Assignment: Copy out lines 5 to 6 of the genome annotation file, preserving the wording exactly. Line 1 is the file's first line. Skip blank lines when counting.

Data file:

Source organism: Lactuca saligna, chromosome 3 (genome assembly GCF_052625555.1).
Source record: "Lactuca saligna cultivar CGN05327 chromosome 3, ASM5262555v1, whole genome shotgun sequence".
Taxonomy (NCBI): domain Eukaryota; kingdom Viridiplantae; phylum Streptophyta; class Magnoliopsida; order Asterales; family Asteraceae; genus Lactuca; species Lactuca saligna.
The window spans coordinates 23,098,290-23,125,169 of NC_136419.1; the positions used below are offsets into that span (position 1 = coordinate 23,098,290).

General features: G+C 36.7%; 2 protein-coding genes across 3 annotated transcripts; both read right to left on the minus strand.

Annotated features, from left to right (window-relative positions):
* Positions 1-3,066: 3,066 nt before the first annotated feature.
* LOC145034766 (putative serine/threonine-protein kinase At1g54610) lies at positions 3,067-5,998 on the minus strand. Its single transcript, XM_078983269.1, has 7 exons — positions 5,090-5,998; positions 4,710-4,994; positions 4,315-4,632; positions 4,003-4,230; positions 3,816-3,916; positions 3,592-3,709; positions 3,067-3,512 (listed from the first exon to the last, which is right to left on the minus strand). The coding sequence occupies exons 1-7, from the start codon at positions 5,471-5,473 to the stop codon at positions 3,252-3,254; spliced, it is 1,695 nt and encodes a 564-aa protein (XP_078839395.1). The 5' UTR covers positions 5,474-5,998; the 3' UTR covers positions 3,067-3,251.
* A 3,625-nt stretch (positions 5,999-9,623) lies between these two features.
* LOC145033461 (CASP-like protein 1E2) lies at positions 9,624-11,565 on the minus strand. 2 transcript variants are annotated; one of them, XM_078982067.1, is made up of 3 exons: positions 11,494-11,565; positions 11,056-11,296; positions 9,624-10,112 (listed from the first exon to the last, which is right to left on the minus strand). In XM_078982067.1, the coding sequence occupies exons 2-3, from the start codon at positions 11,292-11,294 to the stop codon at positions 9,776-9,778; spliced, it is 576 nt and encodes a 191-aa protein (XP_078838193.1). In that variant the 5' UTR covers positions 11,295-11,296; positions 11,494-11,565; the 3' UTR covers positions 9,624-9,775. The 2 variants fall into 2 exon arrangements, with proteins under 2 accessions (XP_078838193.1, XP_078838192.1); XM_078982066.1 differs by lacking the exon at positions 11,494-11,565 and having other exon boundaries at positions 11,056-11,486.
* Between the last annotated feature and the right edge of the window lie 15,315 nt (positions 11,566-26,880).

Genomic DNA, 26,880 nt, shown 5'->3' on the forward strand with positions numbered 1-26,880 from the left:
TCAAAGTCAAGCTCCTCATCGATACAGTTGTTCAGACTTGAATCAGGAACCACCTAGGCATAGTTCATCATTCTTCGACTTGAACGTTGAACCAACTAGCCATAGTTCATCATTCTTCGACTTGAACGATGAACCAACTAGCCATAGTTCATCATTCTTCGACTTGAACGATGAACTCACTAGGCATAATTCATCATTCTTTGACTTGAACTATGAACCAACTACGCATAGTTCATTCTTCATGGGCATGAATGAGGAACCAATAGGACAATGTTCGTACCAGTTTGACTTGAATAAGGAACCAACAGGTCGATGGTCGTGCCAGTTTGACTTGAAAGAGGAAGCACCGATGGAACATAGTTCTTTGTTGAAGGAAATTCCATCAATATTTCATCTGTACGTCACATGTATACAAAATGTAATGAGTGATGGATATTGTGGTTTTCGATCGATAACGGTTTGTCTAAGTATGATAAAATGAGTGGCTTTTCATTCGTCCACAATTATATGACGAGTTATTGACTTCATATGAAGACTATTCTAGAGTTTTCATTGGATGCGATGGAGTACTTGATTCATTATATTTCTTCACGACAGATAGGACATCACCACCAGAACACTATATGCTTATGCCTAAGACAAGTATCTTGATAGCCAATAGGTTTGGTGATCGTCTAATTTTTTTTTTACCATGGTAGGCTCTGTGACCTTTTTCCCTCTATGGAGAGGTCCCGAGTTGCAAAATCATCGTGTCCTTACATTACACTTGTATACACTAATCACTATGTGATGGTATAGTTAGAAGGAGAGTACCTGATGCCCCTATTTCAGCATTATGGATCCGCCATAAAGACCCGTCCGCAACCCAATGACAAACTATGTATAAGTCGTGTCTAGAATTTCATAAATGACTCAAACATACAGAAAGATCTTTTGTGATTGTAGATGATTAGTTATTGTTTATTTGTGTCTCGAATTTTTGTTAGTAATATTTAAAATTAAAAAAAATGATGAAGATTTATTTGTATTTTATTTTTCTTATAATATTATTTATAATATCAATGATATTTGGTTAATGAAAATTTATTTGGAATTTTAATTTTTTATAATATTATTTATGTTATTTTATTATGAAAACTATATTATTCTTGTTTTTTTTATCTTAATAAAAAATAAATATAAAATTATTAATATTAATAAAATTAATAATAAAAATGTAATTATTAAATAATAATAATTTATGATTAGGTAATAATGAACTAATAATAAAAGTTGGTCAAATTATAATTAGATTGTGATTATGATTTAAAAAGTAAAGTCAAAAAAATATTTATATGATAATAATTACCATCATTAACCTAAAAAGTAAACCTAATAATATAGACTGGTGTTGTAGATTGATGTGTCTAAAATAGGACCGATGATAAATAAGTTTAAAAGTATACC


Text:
General features: G+C 36.7%; 2 protein-coding genes across 3 annotated transcripts; both read right to left on the minus strand.

Annotated features, from left to right (window-relative positions):